Jun 8, 2019
I first caught a glimpse of Dr. John on ABC's "In Concert" TV Series in the early 1970's. Cat Stevens had an episode entitled "Moon & Star" and featured Linda Ronstadt and Dr. John as guests. Was there ever a greater opposite than the Night Tripper than the laid-back Cat? Decked out in feathers and spangles, throwing glitter as he worked his way through the audience, this guy was a SIGHT. And then he opened his mouth to sing a cover of Stevens' "Pop Star", and what came out was gravely, soulful and to my ears, irresistible.
Dr. John - born Malcom John Rebennack Jr, aka Mac Rebennack - was nothing short of a legend. He carried the torch of New Orleans piano players that started with Jellyroll Morton and came tp include Professor Longhair, Fats Domino, James Booker and eventually Henry Butler, and Jon Batiste. Mac played that wonderful gumbo of soul, blues, jazz, funk and rock that to me was inseparable from New Orleans.
I saw him a few times live - once on a quad bill with Storyville, the Neville Brothers and B.B. King, and he never disappointed. Telling stories, cracking jokes, talking that mix of Nawlins patois and voodoo mumbo-jumbo - there was no one quite like Dr. John.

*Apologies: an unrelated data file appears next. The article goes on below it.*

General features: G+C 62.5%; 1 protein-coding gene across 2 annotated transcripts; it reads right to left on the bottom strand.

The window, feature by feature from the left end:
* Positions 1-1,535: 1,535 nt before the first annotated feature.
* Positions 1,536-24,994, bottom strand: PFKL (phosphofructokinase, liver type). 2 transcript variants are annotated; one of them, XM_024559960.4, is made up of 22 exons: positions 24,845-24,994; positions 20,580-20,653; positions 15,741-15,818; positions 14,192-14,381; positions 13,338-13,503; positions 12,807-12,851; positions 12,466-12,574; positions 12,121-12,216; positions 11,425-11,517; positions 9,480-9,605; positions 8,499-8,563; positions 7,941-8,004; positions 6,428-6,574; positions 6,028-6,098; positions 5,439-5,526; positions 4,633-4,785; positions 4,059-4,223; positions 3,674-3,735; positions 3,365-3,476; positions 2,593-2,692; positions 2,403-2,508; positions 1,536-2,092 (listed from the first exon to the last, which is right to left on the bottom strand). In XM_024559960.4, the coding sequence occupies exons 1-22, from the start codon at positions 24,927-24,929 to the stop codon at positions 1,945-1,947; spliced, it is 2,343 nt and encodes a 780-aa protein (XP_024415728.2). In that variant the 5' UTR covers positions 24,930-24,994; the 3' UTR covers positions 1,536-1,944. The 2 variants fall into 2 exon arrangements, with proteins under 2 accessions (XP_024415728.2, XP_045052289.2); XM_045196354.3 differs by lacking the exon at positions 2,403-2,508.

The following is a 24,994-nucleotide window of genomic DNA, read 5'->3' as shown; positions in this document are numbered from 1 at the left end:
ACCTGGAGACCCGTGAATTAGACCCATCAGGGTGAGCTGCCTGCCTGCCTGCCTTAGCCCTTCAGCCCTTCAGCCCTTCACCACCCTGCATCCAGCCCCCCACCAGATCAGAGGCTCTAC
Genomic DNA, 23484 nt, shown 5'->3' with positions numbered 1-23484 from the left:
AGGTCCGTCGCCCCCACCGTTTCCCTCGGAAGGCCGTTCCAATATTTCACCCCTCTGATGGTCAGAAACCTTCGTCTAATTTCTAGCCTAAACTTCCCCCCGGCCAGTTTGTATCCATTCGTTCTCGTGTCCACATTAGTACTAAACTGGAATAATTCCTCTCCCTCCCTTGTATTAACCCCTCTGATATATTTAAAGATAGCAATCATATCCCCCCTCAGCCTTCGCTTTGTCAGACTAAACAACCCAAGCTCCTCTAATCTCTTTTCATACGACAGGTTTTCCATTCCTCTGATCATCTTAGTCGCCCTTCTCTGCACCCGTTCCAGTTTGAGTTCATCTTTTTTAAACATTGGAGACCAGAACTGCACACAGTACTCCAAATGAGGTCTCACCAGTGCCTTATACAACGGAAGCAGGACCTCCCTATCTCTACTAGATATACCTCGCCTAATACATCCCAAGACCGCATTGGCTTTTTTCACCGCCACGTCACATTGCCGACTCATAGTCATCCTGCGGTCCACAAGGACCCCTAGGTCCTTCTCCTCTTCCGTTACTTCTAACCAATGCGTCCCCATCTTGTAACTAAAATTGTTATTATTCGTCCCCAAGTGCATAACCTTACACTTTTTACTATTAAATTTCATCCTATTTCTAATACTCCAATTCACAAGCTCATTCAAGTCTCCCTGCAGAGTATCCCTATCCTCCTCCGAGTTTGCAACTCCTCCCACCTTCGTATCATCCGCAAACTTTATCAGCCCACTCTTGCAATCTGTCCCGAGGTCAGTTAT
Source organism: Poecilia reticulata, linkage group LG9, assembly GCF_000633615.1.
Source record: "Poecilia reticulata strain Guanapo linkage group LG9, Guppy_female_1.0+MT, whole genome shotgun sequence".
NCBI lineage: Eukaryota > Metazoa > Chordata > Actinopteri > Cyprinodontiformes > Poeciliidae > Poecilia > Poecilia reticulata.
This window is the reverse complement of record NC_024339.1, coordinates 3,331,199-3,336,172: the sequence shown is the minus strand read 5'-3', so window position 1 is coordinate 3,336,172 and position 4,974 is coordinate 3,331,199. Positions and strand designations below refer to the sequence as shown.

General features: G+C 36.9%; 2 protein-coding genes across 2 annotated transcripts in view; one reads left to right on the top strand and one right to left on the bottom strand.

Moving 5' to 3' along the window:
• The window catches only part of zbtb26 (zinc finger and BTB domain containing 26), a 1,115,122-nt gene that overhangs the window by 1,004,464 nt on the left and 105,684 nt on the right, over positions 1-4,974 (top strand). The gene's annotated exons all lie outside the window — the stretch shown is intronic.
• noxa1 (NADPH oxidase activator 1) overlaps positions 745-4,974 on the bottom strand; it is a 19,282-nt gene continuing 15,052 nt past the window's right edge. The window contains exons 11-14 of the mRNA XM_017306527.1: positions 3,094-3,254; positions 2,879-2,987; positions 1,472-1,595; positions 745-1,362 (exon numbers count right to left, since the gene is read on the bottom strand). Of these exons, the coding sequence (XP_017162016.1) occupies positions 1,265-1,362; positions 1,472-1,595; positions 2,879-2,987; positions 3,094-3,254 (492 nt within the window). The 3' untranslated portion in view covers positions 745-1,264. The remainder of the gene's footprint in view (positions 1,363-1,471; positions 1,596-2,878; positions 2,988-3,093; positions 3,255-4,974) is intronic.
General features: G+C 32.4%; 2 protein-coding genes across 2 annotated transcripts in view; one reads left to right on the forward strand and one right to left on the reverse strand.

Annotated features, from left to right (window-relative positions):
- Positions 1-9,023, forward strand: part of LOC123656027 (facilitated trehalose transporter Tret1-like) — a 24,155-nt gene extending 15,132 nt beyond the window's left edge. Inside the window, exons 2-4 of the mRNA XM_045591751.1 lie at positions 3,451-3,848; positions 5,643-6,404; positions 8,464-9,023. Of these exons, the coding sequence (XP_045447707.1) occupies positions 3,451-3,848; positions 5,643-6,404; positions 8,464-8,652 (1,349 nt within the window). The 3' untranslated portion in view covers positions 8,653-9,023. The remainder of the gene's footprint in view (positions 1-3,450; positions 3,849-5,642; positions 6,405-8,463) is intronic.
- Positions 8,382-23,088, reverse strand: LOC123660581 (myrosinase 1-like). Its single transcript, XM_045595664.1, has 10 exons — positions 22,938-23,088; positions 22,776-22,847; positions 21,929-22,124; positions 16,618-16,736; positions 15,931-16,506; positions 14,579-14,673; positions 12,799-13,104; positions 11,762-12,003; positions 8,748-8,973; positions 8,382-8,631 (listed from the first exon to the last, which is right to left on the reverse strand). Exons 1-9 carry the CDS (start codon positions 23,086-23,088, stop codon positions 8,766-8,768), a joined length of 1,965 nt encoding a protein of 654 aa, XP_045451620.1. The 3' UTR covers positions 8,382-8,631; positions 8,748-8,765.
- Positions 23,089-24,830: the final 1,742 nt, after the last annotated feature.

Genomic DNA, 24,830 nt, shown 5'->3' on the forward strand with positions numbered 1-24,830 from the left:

To honor his passing yesterday of a heart attack at the age o 77, enjoy an hour plus of his music. These selections concentrate on his recordings of standards, jazz classics, and New Orleans piano. The Night Tripper's last crawl is done,but his music lives on.
Musical selections include:
"We Gettin' There (with Terence Blanchard)"
"Come Rain or Come Shine"
"Memories of Professor Longhair"
"Little Liza Jane"
"Gee Baby, Ain't I Good to You"
"Medley: Just a Closer Walk With Thee/Didn't he Ramble?"
"Swanee River Boogie"
"I Thought I Heard Buddy Bolden Say"
"In a Sentimental Mood"
"It Don't Mean a THing (If It Ain't Got that Swing)"
"St. James Infirmary"
"Sweet Home New Orleans"